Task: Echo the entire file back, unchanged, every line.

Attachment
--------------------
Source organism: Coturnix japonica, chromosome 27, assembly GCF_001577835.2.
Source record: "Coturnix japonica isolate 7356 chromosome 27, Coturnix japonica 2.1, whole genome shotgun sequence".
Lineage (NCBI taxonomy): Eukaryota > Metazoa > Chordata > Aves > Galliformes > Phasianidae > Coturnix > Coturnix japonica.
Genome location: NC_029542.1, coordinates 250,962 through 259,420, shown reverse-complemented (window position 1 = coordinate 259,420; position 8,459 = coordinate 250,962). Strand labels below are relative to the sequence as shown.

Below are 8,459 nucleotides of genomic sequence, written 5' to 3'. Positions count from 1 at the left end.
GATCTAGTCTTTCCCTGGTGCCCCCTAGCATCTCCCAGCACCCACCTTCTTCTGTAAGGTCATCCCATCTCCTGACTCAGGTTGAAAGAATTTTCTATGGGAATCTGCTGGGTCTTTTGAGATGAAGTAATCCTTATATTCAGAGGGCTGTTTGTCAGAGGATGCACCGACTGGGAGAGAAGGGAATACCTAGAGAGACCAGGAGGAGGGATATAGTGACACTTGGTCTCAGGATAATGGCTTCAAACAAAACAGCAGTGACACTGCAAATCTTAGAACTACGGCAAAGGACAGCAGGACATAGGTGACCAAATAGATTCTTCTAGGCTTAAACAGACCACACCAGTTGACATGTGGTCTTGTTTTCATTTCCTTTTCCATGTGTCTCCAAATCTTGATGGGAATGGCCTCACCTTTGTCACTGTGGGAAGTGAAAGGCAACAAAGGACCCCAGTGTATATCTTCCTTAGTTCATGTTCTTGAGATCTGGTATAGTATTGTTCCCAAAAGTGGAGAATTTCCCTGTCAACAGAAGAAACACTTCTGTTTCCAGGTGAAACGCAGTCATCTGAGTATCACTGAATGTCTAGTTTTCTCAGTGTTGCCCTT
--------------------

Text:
Source organism: Coturnix japonica, chromosome 27, assembly GCF_001577835.2.
Source record: "Coturnix japonica isolate 7356 chromosome 27, Coturnix japonica 2.1, whole genome shotgun sequence".
Lineage (NCBI taxonomy): Eukaryota > Metazoa > Chordata > Aves > Galliformes > Phasianidae > Coturnix > Coturnix japonica.
Genome location: NC_029542.1, coordinates 250,962 through 259,420, shown reverse-complemented (window position 1 = coordinate 259,420; position 8,459 = coordinate 250,962). Strand labels below are relative to the sequence as shown.

Below are 8,459 nucleotides of genomic sequence, written 5' to 3'. Positions count from 1 at the left end.
GATCTAGTCTTTCCCTGGTGCCCCCTAGCATCTCCCAGCACCCACCTTCTTCTGTAAGGTCATCCCATCTCCTGACTCAGGTTGAAAGAATTTTCTATGGGAATCTGCTGGGTCTTTTGAGATGAAGTAATCCTTATATTCAGAGGGCTGTTTGTCAGAGGATGCACCGACTGGGAGAGAAGGGAATACCTAGAGAGACCAGGAGGAGGGATATAGTGACACTTGGTCTCAGGATAATGGCTTCAAACAAAACAGCAGTGACACTGCAAATCTTAGAACTACGGCAAAGGACAGCAGGACATAGGTGACCAAATAGATTCTTCTAGGCTTAAACAGACCACACCAGTTGACATGTGGTCTTGTTTTCATTTCCTTTTCCATGTGTCTCCAAATCTTGATGGGAATGGCCTCACCTTTGTCACTGTGGGAAGTGAAAGGCAACAAAGGACCCCAGTGTATATCTTCCTTAGTTCATGTTCTTGAGATCTGGTATAGTATTGTTCCCAAAAGTGGAGAATTTCCCTGTCAACAGAAGAAACACTTCTGTTTCCAGGTGAAACGCAGTCATCTGAGTATCACTGAATGTCTAGTTTTCTCAGTGTTGCCCTT